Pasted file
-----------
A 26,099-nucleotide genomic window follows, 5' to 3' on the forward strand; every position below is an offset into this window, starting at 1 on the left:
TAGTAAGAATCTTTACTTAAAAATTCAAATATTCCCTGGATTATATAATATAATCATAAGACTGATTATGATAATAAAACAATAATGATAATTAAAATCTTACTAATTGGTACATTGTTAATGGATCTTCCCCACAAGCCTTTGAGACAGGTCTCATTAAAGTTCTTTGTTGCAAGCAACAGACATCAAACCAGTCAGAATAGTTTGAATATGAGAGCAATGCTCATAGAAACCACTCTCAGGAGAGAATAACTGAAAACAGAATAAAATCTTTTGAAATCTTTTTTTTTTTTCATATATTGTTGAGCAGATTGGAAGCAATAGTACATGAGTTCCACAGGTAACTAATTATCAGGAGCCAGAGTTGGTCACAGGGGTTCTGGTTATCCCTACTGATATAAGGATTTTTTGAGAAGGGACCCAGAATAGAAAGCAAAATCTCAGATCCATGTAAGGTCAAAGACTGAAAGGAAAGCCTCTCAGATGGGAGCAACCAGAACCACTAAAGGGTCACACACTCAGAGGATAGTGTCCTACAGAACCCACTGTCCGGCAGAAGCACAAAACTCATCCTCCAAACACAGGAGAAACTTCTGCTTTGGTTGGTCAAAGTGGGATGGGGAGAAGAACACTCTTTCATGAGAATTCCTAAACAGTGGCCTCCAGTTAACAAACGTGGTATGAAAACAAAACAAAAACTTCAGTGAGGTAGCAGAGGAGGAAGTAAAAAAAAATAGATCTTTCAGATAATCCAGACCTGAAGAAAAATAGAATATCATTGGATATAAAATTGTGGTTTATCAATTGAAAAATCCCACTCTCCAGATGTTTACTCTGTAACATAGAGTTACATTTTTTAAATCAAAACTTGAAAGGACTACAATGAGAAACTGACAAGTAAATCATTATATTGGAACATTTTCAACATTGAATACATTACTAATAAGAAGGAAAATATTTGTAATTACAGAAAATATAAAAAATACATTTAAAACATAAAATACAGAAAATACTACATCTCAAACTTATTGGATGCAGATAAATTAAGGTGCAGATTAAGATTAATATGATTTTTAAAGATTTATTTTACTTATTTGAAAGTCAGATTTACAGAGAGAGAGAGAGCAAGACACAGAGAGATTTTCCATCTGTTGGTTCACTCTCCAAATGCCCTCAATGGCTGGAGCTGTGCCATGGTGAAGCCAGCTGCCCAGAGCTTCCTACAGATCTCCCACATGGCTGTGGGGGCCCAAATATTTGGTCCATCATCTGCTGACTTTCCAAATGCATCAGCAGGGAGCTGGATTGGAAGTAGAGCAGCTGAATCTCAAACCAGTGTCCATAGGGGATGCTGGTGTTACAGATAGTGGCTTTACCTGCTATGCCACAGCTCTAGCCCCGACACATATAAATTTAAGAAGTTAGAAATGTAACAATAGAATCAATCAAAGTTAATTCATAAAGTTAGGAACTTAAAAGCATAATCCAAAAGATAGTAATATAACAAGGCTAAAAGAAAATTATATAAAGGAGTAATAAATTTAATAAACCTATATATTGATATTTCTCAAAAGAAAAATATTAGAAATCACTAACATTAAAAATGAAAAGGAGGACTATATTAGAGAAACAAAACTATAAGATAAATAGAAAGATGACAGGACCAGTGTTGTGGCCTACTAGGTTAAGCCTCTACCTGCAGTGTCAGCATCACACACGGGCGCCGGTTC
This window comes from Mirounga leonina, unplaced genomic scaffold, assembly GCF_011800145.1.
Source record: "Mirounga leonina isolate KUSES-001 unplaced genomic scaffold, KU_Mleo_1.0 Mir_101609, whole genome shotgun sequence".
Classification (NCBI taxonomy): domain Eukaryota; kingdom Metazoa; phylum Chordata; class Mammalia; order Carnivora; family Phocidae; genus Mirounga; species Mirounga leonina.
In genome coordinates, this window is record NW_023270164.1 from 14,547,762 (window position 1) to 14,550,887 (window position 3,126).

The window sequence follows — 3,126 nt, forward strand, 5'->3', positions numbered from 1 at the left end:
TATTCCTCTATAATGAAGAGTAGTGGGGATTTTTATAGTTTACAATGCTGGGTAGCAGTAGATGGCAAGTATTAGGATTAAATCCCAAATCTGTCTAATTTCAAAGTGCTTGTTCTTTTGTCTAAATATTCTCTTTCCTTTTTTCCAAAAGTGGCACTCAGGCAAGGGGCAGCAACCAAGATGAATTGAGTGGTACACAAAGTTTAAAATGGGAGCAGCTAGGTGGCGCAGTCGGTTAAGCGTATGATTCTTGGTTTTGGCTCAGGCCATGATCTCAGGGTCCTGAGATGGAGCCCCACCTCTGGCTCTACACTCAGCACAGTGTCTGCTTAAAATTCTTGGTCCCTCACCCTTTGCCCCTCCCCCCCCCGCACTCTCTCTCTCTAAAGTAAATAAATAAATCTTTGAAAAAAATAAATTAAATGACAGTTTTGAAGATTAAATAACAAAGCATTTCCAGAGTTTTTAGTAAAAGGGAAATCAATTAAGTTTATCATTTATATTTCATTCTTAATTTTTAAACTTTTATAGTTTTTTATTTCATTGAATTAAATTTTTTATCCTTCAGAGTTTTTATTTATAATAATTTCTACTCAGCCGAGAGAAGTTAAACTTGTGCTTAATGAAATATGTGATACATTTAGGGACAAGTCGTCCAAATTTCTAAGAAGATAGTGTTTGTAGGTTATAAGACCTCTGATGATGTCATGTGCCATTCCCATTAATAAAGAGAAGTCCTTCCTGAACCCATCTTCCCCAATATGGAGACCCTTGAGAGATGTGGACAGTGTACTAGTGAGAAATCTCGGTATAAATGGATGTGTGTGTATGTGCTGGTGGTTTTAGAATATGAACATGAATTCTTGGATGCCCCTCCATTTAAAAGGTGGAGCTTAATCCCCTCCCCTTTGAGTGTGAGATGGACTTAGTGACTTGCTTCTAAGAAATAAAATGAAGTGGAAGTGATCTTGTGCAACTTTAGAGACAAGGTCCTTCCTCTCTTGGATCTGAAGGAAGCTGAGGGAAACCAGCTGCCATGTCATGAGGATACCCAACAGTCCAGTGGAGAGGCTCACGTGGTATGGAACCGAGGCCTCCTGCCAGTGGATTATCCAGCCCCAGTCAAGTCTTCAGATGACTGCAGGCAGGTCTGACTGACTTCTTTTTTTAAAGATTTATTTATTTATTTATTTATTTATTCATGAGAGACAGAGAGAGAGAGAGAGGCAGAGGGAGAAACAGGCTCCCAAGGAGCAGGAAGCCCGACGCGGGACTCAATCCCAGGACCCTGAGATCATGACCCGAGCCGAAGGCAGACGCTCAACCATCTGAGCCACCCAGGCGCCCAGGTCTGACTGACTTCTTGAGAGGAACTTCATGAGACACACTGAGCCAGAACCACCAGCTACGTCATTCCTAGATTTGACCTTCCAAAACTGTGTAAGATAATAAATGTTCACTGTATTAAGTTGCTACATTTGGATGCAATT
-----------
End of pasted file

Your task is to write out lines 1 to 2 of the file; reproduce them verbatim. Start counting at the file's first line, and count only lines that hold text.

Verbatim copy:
A 26,099-nucleotide genomic window follows, 5' to 3' on the forward strand; every position below is an offset into this window, starting at 1 on the left:
TAGTAAGAATCTTTACTTAAAAATTCAAATATTCCCTGGATTATATAATATAATCATAAGACTGATTATGATAATAAAACAATAATGATAATTAAAATCTTACTAATTGGTACATTGTTAATGGATCTTCCCCACAAGCCTTTGAGACAGGTCTCATTAAAGTTCTTTGTTGCAAGCAACAGACATCAAACCAGTCAGAATAGTTTGAATATGAGAGCAATGCTCATAGAAACCACTCTCAGGAGAGAATAACTGAAAACAGAATAAAATCTTTTGAAATCTTTTTTTTTTTTCATATATTGTTGAGCAGATTGGAAGCAATAGTACATGAGTTCCACAGGTAACTAATTATCAGGAGCCAGAGTTGGTCACAGGGGTTCTGGTTATCCCTACTGATATAAGGATTTTTTGAGAAGGGACCCAGAATAGAAAGCAAAATCTCAGATCCATGTAAGGTCAAAGACTGAAAGGAAAGCCTCTCAGATGGGAGCAACCAGAACCACTAAAGGGTCACACACTCAGAGGATAGTGTCCTACAGAACCCACTGTCCGGCAGAAGCACAAAACTCATCCTCCAAACACAGGAGAAACTTCTGCTTTGGTTGGTCAAAGTGGGATGGGGAGAAGAACACTCTTTCATGAGAATTCCTAAACAGTGGCCTCCAGTTAACAAACGTGGTATGAAAACAAAACAAAAACTTCAGTGAGGTAGCAGAGGAGGAAGTAAAAAAAAATAGATCTTTCAGATAATCCAGACCTGAAGAAAAATAGAATATCATTGGATATAAAATTGTGGTTTATCAATTGAAAAATCCCACTCTCCAGATGTTTACTCTGTAACATAGAGTTACATTTTTTAAATCAAAACTTGAAAGGACTACAATGAGAAACTGACAAGTAAATCATTATATTGGAACATTTTCAACATTGAATACATTACTAATAAGAAGGAAAATATTTGTAATTACAGAAAATATAAAAAATACATTTAAAACATAAAATACAGAAAATACTACATCTCAAACTTATTGGATGCAGATAAATTAAGGTGCAGATTAAGATTAATATGATTTTTAAAGATTTATTTTACTTATTTGAAAGTCAGATTTACAGAGAGAGAGAGAGCAAGACACAGAGAGATTTTCCATCTGTTGGTTCACTCTCCAAATGCCCTCAATGGCTGGAGCTGTGCCATGGTGAAGCCAGCTGCCCAGAGCTTCCTACAGATCTCCCACATGGCTGTGGGGGCCCAAATATTTGGTCCATCATCTGCTGACTTTCCAAATGCATCAGCAGGGAGCTGGATTGGAAGTAGAGCAGCTGAATCTCAAACCAGTGTCCATAGGGGATGCTGGTGTTACAGATAGTGGCTTTACCTGCTATGCCACAGCTCTAGCCCCGACACATATAAATTTAAGAAGTTAGAAATGTAACAATAGAATCAATCAAAGTTAATTCATAAAGTTAGGAACTTAAAAGCATAATCCAAAAGATAGTAATATAACAAGGCTAAAAGAAAATTATATAAAGGAGTAATAAATTTAATAAACCTATATATTGATATTTCTCAAAAGAAAAATATTAGAAATCACTAACATTAAAAATGAAAAGGAGGACTATATTAGAGAAACAAAACTATAAGATAAATAGAAAGATGACAGGACCAGTGTTGTGGCCTACTAGGTTAAGCCTCTACCTGCAGTGTCAGCATCACACACGGGCGCCGGTTC